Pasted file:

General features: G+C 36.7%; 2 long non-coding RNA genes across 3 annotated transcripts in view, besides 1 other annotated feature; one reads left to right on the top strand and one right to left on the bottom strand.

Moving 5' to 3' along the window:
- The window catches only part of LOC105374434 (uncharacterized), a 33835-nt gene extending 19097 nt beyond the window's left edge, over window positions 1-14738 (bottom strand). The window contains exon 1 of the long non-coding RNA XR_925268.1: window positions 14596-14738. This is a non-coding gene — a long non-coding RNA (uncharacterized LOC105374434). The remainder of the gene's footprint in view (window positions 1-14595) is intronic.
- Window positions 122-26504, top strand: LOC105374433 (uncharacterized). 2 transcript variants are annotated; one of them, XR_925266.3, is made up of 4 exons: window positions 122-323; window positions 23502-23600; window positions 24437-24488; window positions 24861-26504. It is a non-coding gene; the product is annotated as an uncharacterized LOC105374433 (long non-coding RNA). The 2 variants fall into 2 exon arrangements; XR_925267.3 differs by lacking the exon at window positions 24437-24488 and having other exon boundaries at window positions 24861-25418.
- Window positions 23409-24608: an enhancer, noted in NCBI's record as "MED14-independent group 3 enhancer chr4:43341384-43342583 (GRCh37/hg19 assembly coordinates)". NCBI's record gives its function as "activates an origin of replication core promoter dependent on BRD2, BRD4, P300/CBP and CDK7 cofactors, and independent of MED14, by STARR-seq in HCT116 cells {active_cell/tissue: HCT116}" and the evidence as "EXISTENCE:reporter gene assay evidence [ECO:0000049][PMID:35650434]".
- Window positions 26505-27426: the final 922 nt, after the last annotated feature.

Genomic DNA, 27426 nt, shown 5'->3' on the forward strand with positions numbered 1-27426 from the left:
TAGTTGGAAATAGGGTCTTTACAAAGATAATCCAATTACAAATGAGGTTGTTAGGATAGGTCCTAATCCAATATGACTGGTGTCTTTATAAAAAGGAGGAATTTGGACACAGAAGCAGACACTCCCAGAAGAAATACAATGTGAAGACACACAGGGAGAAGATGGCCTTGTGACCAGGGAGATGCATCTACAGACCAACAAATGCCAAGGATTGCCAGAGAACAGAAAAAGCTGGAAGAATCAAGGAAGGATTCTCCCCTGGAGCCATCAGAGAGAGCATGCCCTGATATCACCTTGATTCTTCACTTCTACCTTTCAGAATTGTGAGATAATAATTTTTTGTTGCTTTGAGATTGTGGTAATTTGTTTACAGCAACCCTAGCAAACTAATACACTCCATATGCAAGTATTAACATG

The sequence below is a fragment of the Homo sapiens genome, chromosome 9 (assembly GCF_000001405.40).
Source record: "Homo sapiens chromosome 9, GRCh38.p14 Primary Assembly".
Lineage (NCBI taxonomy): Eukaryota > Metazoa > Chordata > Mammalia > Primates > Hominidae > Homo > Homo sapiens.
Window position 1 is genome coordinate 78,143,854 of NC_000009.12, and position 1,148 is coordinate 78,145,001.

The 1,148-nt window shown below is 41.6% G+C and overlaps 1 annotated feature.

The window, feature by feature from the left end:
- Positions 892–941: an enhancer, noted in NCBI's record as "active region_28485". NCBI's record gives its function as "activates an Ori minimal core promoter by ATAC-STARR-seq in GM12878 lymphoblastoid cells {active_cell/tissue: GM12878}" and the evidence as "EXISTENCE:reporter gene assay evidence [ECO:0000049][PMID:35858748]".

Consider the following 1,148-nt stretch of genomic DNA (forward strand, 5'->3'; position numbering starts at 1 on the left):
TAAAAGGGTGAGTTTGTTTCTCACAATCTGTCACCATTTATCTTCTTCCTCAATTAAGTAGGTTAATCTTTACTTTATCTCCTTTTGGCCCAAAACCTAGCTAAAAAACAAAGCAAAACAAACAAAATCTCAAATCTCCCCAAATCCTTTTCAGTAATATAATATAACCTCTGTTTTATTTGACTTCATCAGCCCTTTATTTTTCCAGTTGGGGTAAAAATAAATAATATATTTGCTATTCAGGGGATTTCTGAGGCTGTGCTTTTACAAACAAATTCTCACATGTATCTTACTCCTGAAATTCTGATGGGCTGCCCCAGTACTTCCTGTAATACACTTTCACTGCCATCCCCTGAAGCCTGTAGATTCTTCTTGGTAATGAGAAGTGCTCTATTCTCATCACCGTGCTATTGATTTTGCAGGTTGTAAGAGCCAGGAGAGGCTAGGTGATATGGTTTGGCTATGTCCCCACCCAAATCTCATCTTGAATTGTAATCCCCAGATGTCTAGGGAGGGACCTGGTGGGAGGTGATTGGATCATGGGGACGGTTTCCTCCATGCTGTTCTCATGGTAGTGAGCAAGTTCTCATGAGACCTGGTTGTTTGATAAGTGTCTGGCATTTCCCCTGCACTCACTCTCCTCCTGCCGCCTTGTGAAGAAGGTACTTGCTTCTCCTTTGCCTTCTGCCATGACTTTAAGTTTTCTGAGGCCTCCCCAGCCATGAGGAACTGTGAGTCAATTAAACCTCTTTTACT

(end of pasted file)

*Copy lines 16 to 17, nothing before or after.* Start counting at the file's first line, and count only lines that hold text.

Consider the following 1,148-nt stretch of genomic DNA (forward strand, 5'->3'; position numbering starts at 1 on the left):
TAAAAGGGTGAGTTTGTTTCTCACAATCTGTCACCATTTATCTTCTTCCTCAATTAAGTAGGTTAATCTTTACTTTATCTCCTTTTGGCCCAAAACCTAGCTAAAAAACAAAGCAAAACAAACAAAATCTCAAATCTCCCCAAATCCTTTTCAGTAATATAATATAACCTCTGTTTTATTTGACTTCATCAGCCCTTTATTTTTCCAGTTGGGGTAAAAATAAATAATATATTTGCTATTCAGGGGATTTCTGAGGCTGTGCTTTTACAAACAAATTCTCACATGTATCTTACTCCTGAAATTCTGATGGGCTGCCCCAGTACTTCCTGTAATACACTTTCACTGCCATCCCCTGAAGCCTGTAGATTCTTCTTGGTAATGAGAAGTGCTCTATTCTCATCACCGTGCTATTGATTTTGCAGGTTGTAAGAGCCAGGAGAGGCTAGGTGATATGGTTTGGCTATGTCCCCACCCAAATCTCATCTTGAATTGTAATCCCCAGATGTCTAGGGAGGGACCTGGTGGGAGGTGATTGGATCATGGGGACGGTTTCCTCCATGCTGTTCTCATGGTAGTGAGCAAGTTCTCATGAGACCTGGTTGTTTGATAAGTGTCTGGCATTTCCCCTGCACTCACTCTCCTCCTGCCGCCTTGTGAAGAAGGTACTTGCTTCTCCTTTGCCTTCTGCCATGACTTTAAGTTTTCTGAGGCCTCCCCAGCCATGAGGAACTGTGAGTCAATTAAACCTCTTTTACT